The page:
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To what extent does Shakespeare present the catastrophe of Othello as inevitable?

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To what extent does Shakespeare present catastrophe of 'Othello' as inevitable? The play 'Othello' has derived from opposites and opposition, and many contradictions contained in the play are embodied in the tragic hero, this basic plot alone could have well been presented as a catastrophe and so it is almost certain that Othello could be seen as inevitable because this plot later on spirals out of control within a short timescale due to the fact that Shakespeare has deliberately compressed the timeframe down which makes the play almost too fast for the audience to take in, which demonstrates the catastrophe of Othello as inevitable because there is no time to think thoroughly and make wise decisions which leads to his own downfall. The concepts from Aristotle are also evident throughout the play because the three main factors present are: the protagonist, who inevitably acts disastrous, the unities, in which the timeframe is tightly packed and limited and the catastrophe, in which the protagonist (Othello) and other main characters die, and so the sense of tragedy is reinforced as the play used all the required elements for a tragic play in Aristotle's view. ...read more.


Act II is therefore allowing the audience to have their own opinions on the two interpretations which contain distinct contrasting points. Also during this act Shakespeare begins to make the audience foreshadow the inevitability of the catastrophe to come for Othello when Iago involves Roderigo in his plan to discredit Cassio - Shakespeare has deliberately included this part into the play because just as the play starts to slow down he increases the speed again which causes the audience to become anxious as they know something bad will happen soon. However there are some parts of the play which suggest that it was not seen as inevitable because up until Act III, most of Iago's plans did not work against Othello or Desdemona but it did make the audience foreshadow the inevitability to come - which is probably why Iago begins to target different characters such as Cassio which does work as Othello's close friend is manipulated by Iago in Act II Scene 3 - the audience would then begin to see the protagonist's own hamartia which leads to more deaths of characters later on. Act III would consolidate the catastrophe of Othello as inevitable in the audiences mind because eventually Iago convinces Othello that his wife is in love with Cassio which came from a simple mutter from Iago: "Ha, I like not that." ...read more.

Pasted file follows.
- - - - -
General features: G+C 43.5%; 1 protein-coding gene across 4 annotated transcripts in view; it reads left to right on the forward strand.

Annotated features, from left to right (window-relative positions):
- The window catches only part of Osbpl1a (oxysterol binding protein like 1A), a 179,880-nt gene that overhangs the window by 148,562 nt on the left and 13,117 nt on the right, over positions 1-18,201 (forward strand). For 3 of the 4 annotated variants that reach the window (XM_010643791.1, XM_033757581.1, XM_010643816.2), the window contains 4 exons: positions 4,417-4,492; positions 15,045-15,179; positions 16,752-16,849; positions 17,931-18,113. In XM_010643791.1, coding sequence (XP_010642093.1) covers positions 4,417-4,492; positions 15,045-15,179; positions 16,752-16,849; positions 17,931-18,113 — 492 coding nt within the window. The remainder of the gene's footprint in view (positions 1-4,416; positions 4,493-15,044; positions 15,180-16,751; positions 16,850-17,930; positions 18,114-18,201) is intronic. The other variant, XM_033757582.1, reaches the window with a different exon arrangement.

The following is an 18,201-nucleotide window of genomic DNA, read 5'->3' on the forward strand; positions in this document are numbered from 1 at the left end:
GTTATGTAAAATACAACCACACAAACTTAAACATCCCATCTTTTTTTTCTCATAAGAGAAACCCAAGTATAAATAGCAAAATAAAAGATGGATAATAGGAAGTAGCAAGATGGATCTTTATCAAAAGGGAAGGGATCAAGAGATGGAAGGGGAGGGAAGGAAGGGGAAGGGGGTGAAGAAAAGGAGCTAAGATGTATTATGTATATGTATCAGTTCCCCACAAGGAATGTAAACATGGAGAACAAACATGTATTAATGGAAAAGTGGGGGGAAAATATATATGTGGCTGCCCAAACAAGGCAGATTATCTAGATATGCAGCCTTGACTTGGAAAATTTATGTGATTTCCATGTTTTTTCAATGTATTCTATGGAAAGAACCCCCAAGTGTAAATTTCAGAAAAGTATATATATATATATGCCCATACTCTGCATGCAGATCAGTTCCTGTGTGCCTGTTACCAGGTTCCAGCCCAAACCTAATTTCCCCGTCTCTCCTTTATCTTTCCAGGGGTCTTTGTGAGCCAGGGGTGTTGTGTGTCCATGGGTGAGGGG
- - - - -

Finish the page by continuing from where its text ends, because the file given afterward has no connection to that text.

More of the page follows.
The dramatic structure becomes an important role in the play as the outer world becomes insignificant to Othello as he becomes monomaniacal which raises concern within the audience. Furthermore, Shakespeare's usage of blank verse and prose made it flexible for him to achieve specific effects, no matter what pace the play flowed at - this would then become a relatively simple task for him to create a play which would highlight the inevitability of catastrophe. With all the techniques used, an example would be Othello during the beginning scenes speaking of himself in first and third person however after Act III scene 3 onwards, his use of pronouns such as 'we', 'they' and 'I' suggests to the audience his insecurities - Shakespeare has therefore slightly prepared the audience for the catastrophe that's about to hit. Even though there are parts of the scenes that may object to the inevitability, it could be interpreted as being a 'comforting' scene whereby it would cause a shock to the audience as the catastrophe would be starkly contrasted to the 'comfort' scene, I would therefore believe that any scenes that maybe seen as denying the inevitability of catastrophe as a smokescreen for any actual problems arising which leads to a greater ending of a play. ...read more.

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Here's what a teacher thought of this essay

3 star(s)

*** 3 Stars

This has the potential to be a very good essay. There are some lapses in syntax, and the essay needs to be more logically structured and include topic sentences.
Good inclusion of appropriately selected quotes both from the play and from critics.
Shows knowledge of the play but does not always focus on the obvious areas for investigation.

Marked by teacher Katie Dixon 16/07/2013

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